Started at dawn, police operations are reportedly still ongoing on the island: ten, so far, arrested for the murder of the Maltese journalist
Ten arrested so far on suspicion of being the material perpetrators of the bombing. Almost two months after the assassination of Daphne Caruana Galizia, the journalist and activist investigating relations between politics, finance and the underworld on the island, Joseph Muscat, Malta’s prime minister, announced the arrest, initially, of eight people, all Maltese nationals, all suspected of helping to turn Daphne’s car into the bomb that claimed her life on Oct. 16.
Around 11 a.m., after the press conference held by Muscat, a second announcement appeared on the Maltese government’s official Twitter profile: two more arrests were made by the police, who continue to guard the territory and search for other perpetrators.
All Maltese, some with criminal records: the meager profile of the ten arrestees released so far by authorities
Joint operations by police and armed forces, as reported by local media, have mainly focused on the town of Marsa in the south of the island, but have also extended to other areas.
It is not yet clear, however, whether the 10 arrested, some of whom are already known to law enforcement, include the masterminds of the bombing. The detention will expire in 48 hours: investigators will be tasked with questioning them and deciding whether or not to validate the arrest.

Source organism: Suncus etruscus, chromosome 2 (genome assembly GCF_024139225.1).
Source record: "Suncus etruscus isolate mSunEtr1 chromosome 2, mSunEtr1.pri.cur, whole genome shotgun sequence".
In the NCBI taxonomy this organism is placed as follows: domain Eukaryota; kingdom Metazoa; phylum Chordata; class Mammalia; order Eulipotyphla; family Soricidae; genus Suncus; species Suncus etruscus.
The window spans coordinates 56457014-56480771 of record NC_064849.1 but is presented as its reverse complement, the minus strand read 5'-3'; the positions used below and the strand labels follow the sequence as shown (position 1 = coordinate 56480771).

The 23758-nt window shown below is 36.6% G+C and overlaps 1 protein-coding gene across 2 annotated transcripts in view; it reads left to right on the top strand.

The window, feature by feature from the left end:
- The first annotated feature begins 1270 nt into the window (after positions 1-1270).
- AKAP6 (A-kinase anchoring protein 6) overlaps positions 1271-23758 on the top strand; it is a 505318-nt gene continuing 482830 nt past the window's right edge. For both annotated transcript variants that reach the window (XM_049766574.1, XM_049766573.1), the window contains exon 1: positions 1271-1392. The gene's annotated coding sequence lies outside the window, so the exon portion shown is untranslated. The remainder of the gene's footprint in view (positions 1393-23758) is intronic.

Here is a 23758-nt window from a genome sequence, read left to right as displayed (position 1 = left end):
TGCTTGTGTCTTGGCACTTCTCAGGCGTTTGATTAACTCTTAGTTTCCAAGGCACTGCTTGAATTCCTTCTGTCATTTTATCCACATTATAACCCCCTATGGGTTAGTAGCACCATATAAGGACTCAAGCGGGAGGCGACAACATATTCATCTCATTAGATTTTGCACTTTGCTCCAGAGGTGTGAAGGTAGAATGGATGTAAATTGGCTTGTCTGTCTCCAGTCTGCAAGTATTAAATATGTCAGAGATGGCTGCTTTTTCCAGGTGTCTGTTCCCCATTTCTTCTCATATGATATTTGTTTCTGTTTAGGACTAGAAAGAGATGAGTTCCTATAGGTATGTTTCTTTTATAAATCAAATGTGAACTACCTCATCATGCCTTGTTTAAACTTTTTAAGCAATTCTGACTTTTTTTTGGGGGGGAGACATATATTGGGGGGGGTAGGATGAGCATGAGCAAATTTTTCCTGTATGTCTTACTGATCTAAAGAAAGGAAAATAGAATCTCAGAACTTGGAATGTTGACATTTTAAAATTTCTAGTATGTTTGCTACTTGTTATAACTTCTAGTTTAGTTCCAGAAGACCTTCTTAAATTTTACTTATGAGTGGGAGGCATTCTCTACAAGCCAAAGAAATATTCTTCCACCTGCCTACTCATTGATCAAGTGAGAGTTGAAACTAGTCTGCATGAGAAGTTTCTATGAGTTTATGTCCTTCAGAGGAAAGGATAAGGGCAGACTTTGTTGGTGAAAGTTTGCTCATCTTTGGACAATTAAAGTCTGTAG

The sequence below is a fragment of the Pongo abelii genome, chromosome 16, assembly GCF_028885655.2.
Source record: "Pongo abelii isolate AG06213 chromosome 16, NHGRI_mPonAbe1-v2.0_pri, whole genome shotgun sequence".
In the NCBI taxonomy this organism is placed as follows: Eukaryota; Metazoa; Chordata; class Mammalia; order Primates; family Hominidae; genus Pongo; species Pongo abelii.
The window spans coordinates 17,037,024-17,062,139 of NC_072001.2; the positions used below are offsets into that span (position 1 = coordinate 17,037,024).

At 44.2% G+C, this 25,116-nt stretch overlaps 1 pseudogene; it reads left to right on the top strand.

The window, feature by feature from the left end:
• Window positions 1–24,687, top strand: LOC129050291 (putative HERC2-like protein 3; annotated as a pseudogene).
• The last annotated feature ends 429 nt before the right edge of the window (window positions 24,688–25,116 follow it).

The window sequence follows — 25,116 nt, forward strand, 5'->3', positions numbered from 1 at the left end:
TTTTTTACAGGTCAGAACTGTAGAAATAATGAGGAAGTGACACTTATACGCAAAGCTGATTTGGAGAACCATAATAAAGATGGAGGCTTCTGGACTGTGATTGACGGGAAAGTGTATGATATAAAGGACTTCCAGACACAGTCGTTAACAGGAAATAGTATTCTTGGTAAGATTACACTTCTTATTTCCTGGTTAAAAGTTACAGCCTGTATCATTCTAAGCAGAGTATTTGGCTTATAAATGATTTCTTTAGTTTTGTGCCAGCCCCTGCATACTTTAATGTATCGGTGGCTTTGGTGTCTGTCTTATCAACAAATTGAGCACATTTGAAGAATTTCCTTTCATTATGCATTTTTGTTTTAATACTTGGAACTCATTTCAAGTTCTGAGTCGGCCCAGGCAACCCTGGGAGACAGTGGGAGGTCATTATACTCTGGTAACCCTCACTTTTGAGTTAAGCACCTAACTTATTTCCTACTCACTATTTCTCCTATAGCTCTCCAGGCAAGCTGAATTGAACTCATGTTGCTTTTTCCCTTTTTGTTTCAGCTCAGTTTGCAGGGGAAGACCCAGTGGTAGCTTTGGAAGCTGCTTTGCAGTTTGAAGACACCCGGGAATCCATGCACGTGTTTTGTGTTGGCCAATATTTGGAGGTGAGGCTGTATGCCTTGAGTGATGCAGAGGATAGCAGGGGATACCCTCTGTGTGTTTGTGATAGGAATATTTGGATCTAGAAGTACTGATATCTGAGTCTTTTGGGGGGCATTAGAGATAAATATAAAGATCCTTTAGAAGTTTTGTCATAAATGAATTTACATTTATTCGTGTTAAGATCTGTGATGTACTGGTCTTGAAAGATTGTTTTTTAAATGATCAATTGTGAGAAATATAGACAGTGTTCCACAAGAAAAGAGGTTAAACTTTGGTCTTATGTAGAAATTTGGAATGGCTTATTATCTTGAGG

// THE REACTIONS The news of the arrests went around the world within minutes, but some people wait before launching into triumphant statements. Caroline Muscat (one of the creators of TheShiftNews, the portal set up to follow up on Daphne’s investigations), retorts thus to those on Facebook who point out the paper’s delay in reporting the news of the arrests: “We do not parrot what the government says. (…) We observe, and we will talk later.”
Just a few hours ago, still through the social network, Matthew Caruana Galizia, Daphne’s son and also a journalist, had made an appeal to his compatriots: “Justice,” he wrote, “is your right, not a favor that some cowardly minister may decide to dispense or deny. If you do not receive it, please do not ask for it. Rebel against the state. Break your dependence on politicians. You do not need them. They are the ones who need you.”